Perhaps as the first step toward driverless cars, expect advanced safety systems that can help drivers avoid, or at least lessen the effects of a crash to become widespread in the not-too-distant future.
Ten automakers recently committed to making the potentially life saving systems standard in all their vehicles sold in the U.S., presumably over the next few model years. They include Audi, BMW, Ford, General Motors, Mazda, Mercedes- Benz, Tesla, Toyota, Volkswagen and Volvo. Together, these companies were responsible for 57 percent of U.S. light-duty vehicle sales in 2014.
Other automakers could follow suit, and has been the case with important safety features like antilock brakes and electronic stability control, there’s a possibility frontal crash protection could one day be mandated for use in all cars by the federal government.
Until recently limited to the luxury car segment, frontal crash-avoidance systems are fast becoming prevalent among more affordable cars and crossovers, though they’re usually offered only on costlier versions within a given car line, and are often bundled with other features in expensive options packages.
A forward collision warning/prevention system uses radar, cameras or lasers to monitor the distance between a vehicle and the traffic or other obstructions in its path. The same hardware is also used in a vehicle’s adaptive cruise control system that maintains both a set speed and distance from the traffic ahead. Basic systems will engage visual and audible alerts if it determines the car is closing in at a potentially hazardous rate of speed and pre-charge the brakes to maximize their stopping power. A full-blown collision avoidance system will go a step further and automatically apply the brakes at full force if the driver isn’t reacting quickly enough.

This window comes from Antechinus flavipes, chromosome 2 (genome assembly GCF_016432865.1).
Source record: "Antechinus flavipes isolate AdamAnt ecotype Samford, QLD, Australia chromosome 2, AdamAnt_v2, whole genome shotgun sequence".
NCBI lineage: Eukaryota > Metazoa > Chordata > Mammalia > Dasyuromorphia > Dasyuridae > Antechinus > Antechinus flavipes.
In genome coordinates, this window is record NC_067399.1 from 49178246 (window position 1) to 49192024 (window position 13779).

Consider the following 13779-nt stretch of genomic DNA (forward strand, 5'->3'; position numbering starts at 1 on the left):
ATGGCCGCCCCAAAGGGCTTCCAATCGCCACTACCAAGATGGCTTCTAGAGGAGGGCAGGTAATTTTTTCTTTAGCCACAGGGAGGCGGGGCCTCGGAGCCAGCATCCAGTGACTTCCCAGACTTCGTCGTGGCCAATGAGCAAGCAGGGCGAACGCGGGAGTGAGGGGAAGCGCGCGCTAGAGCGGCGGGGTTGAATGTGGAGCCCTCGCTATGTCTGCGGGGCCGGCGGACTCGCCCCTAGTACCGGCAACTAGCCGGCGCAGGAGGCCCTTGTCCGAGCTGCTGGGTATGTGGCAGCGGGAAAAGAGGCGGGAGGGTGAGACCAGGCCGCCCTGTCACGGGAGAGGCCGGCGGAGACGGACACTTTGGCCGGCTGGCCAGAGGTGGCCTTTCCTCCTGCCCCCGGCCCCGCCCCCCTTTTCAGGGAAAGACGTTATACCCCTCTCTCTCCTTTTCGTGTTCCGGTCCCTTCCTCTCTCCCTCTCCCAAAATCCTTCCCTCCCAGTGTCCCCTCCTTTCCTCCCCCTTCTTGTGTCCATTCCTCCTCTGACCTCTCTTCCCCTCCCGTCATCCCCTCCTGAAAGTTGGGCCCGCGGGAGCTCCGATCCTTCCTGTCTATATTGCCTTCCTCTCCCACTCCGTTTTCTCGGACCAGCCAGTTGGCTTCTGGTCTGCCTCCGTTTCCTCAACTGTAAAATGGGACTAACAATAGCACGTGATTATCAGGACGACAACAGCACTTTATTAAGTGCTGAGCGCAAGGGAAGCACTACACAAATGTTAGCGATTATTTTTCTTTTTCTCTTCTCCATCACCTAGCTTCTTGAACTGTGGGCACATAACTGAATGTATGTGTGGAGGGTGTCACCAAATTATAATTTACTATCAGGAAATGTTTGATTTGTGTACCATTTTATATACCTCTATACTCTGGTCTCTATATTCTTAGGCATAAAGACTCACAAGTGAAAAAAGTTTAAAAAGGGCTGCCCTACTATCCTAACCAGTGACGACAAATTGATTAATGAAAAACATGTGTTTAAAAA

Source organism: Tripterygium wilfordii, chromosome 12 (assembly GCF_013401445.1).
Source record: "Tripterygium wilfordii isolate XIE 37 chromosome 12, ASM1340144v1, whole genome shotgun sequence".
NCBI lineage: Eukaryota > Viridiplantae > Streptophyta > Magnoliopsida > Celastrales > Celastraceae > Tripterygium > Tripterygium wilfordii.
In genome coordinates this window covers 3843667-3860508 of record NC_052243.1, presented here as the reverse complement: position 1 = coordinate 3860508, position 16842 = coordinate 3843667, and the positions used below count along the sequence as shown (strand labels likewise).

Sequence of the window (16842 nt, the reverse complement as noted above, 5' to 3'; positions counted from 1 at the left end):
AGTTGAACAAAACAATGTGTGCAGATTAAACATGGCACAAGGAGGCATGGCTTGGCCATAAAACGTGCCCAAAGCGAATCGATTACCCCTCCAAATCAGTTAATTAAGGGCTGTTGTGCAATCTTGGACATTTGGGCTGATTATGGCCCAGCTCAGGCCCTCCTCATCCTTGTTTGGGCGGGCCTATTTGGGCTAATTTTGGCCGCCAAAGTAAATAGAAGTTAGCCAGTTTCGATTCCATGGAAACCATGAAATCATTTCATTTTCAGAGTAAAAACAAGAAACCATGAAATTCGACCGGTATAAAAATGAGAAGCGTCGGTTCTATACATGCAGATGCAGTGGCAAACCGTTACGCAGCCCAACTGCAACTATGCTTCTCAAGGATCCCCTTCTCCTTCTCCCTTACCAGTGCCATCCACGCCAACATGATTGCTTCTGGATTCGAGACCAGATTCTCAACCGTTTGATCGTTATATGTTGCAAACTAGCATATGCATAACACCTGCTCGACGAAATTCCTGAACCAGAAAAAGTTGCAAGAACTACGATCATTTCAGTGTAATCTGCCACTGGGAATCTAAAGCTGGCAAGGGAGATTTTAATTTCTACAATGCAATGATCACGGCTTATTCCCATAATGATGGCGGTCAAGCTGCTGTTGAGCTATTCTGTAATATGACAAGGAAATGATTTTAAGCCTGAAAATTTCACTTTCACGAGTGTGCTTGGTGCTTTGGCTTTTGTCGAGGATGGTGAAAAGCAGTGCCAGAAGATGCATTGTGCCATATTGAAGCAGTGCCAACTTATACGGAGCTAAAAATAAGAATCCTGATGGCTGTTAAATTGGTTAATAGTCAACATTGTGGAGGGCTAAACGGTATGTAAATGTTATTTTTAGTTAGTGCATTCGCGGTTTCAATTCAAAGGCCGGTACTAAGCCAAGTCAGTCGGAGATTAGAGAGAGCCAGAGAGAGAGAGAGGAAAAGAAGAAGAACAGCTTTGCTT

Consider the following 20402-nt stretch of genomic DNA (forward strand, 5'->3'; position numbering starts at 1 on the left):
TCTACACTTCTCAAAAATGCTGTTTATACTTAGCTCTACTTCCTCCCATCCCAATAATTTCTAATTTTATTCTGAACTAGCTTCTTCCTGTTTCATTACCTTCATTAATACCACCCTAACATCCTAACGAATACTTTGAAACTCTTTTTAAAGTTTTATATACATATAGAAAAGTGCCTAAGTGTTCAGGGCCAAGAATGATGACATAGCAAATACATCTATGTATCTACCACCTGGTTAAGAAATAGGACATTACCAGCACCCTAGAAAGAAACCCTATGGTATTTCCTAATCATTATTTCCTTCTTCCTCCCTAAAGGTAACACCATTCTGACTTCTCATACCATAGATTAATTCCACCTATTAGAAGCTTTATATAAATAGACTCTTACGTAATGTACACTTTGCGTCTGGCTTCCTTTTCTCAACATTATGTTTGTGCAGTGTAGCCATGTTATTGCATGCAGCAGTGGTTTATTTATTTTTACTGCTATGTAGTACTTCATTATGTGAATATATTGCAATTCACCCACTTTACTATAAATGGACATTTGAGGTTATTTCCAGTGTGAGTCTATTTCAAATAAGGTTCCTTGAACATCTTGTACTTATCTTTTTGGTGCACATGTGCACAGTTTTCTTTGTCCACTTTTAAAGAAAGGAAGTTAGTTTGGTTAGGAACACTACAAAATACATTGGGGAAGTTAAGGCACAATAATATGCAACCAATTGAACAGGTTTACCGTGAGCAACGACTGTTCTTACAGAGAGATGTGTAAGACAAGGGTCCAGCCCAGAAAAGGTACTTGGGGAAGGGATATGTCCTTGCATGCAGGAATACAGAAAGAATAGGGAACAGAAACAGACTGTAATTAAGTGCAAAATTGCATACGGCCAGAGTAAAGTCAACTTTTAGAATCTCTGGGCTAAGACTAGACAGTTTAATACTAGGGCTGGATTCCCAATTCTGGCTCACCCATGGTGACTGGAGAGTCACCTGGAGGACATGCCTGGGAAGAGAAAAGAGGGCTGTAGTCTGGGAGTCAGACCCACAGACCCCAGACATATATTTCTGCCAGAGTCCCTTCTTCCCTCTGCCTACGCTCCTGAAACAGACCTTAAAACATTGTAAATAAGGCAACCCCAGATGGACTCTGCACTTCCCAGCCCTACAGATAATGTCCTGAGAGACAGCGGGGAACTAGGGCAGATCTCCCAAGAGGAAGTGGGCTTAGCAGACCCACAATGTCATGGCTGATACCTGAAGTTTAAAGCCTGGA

Most such systems operate at higher speeds with the intent of saving lives, though a few models, specifically those from Volvo and Mazda, are also selling separate auto-braking systems that operate at slower speeds to avoid fender benders in stop-and-go traffic. A few Infiniti models further offer lowspeed systems that will automatically apply the brakes while backing up to avoid hitting pedestrians and other vehicles.
According to a report conducted by the Insurance Institute for Highway Safety in Arlington, Va., autobraking technology can reduce insurance injury claims by as much as 35 percent. “The evidence is mounting that AEB is making a difference,” says IIHS’ president Adrian Lund. “Most crashes involve driver error. This technology can compensate for the mistakes every driver makes because the systems are always on alert, monitoring the road ahead and never getting tired or distracted.”
In order for a vehicle to earn IIHS’s highest Top Safety Pick++ designation, it must offer an automatic braking system in one or more of its versions. Vehicles earning a “superior” rating are able to successfully avoid a crash or substantially reduce a vehicle’s speed in tests conducted at 12 and 25 mph. To garner an “advanced” rating a vehicle must include an autobraking function and be able to avoid a crash or reduce speeds by at least 5 mph in either of the two tests. Forward collision warning systems that meet performance criteria set by the National Highway Traffic Safety Administration and autobrake systems that provide only minimal speed reduction in IIHS tests earn a “basic” rating.
As of this writing, the IIHS has given a record number of models a “superior” rating for forward crash avoidance when properly equipped, including the 2016 Acura ILX, MDX, RDX and RLX; 2016 BMW X3; 2015 Chrysler 300 and its twin, the 2015 Dodge Charger; 2016 Honda Accord Coupe and Sedan, 2015 Mercedes-Benz C-Class, CLA and E-Class; and the 2016 Mazda 6 and CX-5. The 2016 Volkswagen Golf, Golf SportWagen, Jetta and 2015 Volkswagen Touareg are deemed “advanced” for front crash prevention.
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